He also solves crimes.   Martin Walker has given us a series of Bruno books in which the policeman deals with a major crime while tending to the needs of the village and cooking wonderful meals. This NY Times article about Walker will likely engage your interest in Martin Walker and his Bruno series: 

In this first installment, Bruno must deal with the murder of a local elderly North African man who had served in the French army during WWII.  There is a swastika carved into his chest.  He’s paired up with a young policewoman from Paris to delicately investigate this politically charged situation.   Walker confronts the reader with some messy details of French history during WWII providing the reader with both some French history, an interesting mystery, and some French culture of the region.

This reader stumbled on this series in a Little Free Library and reported on The Devil’s Cave which is the sixth novel in the series that currently contains sixteen entries.  This reader did not find it important to read the two books “out of order” although it might be nice to progress through them in the order written.   This reader looks forward to more adventures with Bruno cooking, engaging with the residents of St Denis, and solving crimes.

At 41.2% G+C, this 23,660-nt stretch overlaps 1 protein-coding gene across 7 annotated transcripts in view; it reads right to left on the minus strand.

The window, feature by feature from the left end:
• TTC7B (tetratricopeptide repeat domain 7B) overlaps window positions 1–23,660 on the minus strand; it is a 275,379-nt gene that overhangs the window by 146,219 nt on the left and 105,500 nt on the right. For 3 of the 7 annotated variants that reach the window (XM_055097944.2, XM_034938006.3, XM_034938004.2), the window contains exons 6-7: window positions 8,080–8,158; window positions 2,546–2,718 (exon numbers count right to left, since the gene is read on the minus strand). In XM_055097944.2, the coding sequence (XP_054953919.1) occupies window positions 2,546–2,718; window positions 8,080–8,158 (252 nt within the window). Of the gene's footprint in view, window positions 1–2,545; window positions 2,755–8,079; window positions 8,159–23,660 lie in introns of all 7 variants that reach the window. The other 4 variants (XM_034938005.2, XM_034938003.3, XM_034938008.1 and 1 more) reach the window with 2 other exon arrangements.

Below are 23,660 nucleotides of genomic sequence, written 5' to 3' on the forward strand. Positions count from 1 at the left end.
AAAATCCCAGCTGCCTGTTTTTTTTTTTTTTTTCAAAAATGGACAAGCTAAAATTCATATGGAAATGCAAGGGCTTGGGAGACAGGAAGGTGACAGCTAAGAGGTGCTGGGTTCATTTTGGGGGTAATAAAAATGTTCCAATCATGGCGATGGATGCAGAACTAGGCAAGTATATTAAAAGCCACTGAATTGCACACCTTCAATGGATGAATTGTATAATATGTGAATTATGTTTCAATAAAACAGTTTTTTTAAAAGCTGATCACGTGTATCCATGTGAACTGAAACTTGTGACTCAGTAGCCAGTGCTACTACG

South Pacific: It’s About the Waiting

Tales of the South Pacific

By James A. Michener

Published 1947

Read Oct 2020

Although this reader had never actually seen a stage or film version of Rogers and Hammerstein’s “South Pacific”, three songs jumped into her brain immediately when this book was selected as a book for this reader’s book discussion group:  “Some Enchanted Evening”, “I’m Going to Wash That Man Right Out of My Hair”, and “Bali-ha”.  This reader is happy to report this book is quite engaging and serious and not at all what this reader was expecting from the familiar songs—a light romantic comedy. 

When first released (the book in 1947 and musical in 1950), memories of World War II remained fresh in readers and viewers minds.  The book won the Pulitzer Prize for fiction and the musical won the Pulitzer Prize for drama.   The musical was adapted for the screen twice:  for the big screen in 1958 (the film was a blockbuster) and for TV in 2001.   What accounts for this appeal in the late 40’s and 50’s and what accounts for the familiarity for even this generation?